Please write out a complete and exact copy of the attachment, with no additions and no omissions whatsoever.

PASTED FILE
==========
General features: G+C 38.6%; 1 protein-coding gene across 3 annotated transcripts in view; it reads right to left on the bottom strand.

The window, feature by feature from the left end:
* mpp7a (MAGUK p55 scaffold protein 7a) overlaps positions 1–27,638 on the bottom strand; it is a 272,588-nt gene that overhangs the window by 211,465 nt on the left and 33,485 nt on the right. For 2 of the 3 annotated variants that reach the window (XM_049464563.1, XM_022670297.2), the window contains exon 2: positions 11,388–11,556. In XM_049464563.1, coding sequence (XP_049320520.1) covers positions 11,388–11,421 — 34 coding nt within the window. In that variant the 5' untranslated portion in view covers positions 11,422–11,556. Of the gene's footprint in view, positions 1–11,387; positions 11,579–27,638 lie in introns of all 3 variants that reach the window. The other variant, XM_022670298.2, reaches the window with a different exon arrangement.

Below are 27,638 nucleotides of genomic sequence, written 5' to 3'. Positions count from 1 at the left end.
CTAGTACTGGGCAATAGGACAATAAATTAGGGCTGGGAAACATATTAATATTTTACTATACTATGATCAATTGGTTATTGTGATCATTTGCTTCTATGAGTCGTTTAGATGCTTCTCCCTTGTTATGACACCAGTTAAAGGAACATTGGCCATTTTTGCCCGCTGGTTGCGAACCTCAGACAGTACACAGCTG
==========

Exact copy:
General features: G+C 38.6%; 1 protein-coding gene across 3 annotated transcripts in view; it reads right to left on the bottom strand.

The window, feature by feature from the left end:
* mpp7a (MAGUK p55 scaffold protein 7a) overlaps positions 1–27,638 on the bottom strand; it is a 272,588-nt gene that overhangs the window by 211,465 nt on the left and 33,485 nt on the right. For 2 of the 3 annotated variants that reach the window (XM_049464563.1, XM_022670297.2), the window contains exon 2: positions 11,388–11,556. In XM_049464563.1, coding sequence (XP_049320520.1) covers positions 11,388–11,421 — 34 coding nt within the window. In that variant the 5' untranslated portion in view covers positions 11,422–11,556. Of the gene's footprint in view, positions 1–11,387; positions 11,579–27,638 lie in introns of all 3 variants that reach the window. The other variant, XM_022670298.2, reaches the window with a different exon arrangement.

Below are 27,638 nucleotides of genomic sequence, written 5' to 3'. Positions count from 1 at the left end.
CTAGTACTGGGCAATAGGACAATAAATTAGGGCTGGGAAACATATTAATATTTTACTATACTATGATCAATTGGTTATTGTGATCATTTGCTTCTATGAGTCGTTTAGATGCTTCTCCCTTGTTATGACACCAGTTAAAGGAACATTGGCCATTTTTGCCCGCTGGTTGCGAACCTCAGACAGTACACAGCTG